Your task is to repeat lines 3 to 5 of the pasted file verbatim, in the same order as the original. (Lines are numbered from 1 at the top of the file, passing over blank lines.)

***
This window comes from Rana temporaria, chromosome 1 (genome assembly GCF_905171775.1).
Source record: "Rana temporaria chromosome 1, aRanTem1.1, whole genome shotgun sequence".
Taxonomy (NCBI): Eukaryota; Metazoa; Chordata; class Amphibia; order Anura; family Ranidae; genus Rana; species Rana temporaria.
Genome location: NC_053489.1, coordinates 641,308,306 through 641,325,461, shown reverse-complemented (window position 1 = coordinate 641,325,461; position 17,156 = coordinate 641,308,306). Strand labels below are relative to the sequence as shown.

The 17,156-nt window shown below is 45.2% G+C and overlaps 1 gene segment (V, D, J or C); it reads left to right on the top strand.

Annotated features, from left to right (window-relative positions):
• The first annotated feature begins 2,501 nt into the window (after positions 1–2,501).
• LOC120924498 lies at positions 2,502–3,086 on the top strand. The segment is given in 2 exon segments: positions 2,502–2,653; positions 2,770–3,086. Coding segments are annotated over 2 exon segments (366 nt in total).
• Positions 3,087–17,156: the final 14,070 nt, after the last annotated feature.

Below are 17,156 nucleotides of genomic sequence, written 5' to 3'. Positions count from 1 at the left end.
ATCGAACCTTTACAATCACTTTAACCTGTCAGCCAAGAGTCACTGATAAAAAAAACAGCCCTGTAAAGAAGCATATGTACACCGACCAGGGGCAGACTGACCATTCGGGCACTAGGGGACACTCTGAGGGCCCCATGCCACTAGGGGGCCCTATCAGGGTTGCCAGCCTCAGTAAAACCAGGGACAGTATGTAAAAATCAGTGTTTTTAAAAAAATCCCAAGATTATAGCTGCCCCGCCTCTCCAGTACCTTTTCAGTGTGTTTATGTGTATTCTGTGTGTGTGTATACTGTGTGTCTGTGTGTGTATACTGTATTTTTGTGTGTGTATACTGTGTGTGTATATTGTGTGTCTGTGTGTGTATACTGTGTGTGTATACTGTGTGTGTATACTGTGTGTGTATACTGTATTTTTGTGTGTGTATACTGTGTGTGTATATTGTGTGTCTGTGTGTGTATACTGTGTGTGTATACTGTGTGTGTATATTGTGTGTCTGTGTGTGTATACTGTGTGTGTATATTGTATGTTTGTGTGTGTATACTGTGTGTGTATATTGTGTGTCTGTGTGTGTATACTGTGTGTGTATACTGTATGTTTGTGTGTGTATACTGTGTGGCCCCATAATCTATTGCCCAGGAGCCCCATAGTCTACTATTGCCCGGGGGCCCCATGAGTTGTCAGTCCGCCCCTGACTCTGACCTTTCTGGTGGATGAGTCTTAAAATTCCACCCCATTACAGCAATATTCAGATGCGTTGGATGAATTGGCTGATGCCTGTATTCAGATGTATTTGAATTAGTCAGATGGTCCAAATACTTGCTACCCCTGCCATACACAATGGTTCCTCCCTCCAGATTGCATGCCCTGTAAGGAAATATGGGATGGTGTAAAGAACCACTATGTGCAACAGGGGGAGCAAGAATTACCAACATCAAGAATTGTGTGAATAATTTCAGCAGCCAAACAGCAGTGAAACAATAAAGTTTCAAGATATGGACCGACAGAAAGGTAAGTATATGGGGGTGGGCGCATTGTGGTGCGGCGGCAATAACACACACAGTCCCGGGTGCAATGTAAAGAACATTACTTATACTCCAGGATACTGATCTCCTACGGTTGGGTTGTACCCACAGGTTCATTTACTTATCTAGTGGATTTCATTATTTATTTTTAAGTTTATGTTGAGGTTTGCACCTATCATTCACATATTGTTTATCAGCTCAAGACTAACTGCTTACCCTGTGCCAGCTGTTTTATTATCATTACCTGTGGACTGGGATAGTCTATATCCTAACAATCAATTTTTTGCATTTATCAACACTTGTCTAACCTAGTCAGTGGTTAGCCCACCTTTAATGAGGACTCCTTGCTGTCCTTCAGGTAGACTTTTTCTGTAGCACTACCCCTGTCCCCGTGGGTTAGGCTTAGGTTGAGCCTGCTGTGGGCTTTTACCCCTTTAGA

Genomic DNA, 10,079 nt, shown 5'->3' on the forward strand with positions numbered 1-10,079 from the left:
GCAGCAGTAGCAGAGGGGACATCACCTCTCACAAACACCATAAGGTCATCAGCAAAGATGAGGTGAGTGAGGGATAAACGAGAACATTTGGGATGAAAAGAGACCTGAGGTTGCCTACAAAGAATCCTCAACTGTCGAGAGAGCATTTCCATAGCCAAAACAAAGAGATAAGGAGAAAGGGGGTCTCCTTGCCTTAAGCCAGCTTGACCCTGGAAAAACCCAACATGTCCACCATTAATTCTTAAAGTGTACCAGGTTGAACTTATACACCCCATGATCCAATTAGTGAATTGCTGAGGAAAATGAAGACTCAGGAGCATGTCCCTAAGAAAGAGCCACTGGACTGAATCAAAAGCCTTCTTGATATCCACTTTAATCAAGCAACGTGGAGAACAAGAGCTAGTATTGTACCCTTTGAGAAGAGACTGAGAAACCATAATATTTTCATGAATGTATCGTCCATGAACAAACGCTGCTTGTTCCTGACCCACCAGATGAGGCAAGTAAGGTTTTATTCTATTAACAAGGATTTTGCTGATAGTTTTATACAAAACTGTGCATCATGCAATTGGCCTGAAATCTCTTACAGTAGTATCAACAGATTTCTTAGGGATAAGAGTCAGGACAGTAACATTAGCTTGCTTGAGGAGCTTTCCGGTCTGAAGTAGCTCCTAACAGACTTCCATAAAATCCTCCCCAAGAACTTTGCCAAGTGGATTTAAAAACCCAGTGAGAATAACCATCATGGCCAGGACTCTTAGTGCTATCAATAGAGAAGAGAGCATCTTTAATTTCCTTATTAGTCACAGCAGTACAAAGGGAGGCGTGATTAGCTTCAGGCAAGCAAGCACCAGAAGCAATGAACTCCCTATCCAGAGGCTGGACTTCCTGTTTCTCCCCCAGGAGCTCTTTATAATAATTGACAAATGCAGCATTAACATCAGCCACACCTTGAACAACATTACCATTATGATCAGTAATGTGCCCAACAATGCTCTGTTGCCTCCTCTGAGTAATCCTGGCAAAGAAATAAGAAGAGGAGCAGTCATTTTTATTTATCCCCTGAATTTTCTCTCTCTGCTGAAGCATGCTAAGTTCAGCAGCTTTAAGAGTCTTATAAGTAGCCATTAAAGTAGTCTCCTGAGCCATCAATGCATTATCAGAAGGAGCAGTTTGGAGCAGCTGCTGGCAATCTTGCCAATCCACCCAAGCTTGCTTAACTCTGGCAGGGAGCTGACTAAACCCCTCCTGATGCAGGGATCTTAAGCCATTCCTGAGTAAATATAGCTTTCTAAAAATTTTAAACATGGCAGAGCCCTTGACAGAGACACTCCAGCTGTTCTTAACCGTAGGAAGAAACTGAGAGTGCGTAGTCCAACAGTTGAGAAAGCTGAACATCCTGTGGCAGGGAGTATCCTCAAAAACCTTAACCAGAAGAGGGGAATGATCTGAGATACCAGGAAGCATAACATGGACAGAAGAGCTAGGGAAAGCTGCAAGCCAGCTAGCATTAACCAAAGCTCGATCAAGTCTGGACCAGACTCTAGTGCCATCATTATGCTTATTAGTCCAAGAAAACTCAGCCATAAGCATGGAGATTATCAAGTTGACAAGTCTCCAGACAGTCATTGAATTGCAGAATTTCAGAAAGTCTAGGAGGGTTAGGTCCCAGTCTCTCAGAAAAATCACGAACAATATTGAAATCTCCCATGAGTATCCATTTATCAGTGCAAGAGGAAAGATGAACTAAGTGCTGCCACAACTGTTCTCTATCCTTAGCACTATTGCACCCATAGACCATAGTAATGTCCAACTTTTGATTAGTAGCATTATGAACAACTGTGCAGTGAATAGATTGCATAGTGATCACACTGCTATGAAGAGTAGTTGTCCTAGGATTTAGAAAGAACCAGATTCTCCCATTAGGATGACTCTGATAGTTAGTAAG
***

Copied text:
Taxonomy (NCBI): Eukaryota; Metazoa; Chordata; class Amphibia; order Anura; family Ranidae; genus Rana; species Rana temporaria.
Genome location: NC_053489.1, coordinates 641,308,306 through 641,325,461, shown reverse-complemented (window position 1 = coordinate 641,325,461; position 17,156 = coordinate 641,308,306). Strand labels below are relative to the sequence as shown.

The 17,156-nt window shown below is 45.2% G+C and overlaps 1 gene segment (V, D, J or C); it reads left to right on the top strand.